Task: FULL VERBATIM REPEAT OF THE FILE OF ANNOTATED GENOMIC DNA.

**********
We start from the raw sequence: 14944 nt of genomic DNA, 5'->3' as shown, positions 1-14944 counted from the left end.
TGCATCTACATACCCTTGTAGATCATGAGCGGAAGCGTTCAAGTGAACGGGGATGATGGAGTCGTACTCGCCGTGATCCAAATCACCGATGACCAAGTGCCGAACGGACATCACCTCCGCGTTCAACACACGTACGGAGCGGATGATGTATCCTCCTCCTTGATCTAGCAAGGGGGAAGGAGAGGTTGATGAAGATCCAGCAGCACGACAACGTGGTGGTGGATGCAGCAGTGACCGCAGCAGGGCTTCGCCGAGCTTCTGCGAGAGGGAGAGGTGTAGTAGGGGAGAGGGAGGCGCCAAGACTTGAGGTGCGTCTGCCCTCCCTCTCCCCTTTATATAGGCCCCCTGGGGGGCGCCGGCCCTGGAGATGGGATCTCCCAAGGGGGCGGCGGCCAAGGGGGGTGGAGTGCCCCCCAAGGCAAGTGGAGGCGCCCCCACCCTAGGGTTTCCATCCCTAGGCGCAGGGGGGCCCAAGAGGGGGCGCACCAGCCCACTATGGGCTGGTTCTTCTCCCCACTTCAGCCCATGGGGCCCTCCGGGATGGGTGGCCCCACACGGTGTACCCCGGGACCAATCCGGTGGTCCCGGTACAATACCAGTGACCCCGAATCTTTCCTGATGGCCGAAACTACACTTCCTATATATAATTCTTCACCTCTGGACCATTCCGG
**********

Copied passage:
We start from the raw sequence: 14944 nt of genomic DNA, 5'->3' as shown, positions 1-14944 counted from the left end.
TGCATCTACATACCCTTGTAGATCATGAGCGGAAGCGTTCAAGTGAACGGGGATGATGGAGTCGTACTCGCCGTGATCCAAATCACCGATGACCAAGTGCCGAACGGACATCACCTCCGCGTTCAACACACGTACGGAGCGGATGATGTATCCTCCTCCTTGATCTAGCAAGGGGGAAGGAGAGGTTGATGAAGATCCAGCAGCACGACAACGTGGTGGTGGATGCAGCAGTGACCGCAGCAGGGCTTCGCCGAGCTTCTGCGAGAGGGAGAGGTGTAGTAGGGGAGAGGGAGGCGCCAAGACTTGAGGTGCGTCTGCCCTCCCTCTCCCCTTTATATAGGCCCCCTGGGGGGCGCCGGCCCTGGAGATGGGATCTCCCAAGGGGGCGGCGGCCAAGGGGGGTGGAGTGCCCCCCAAGGCAAGTGGAGGCGCCCCCACCCTAGGGTTTCCATCCCTAGGCGCAGGGGGGCCCAAGAGGGGGCGCACCAGCCCACTATGGGCTGGTTCTTCTCCCCACTTCAGCCCATGGGGCCCTCCGGGATGGGTGGCCCCACACGGTGTACCCCGGGACCAATCCGGTGGTCCCGGTACAATACCAGTGACCCCGAATCTTTCCTGATGGCCGAAACTACACTTCCTATATATAATTCTTCACCTCTGGACCATTCCGG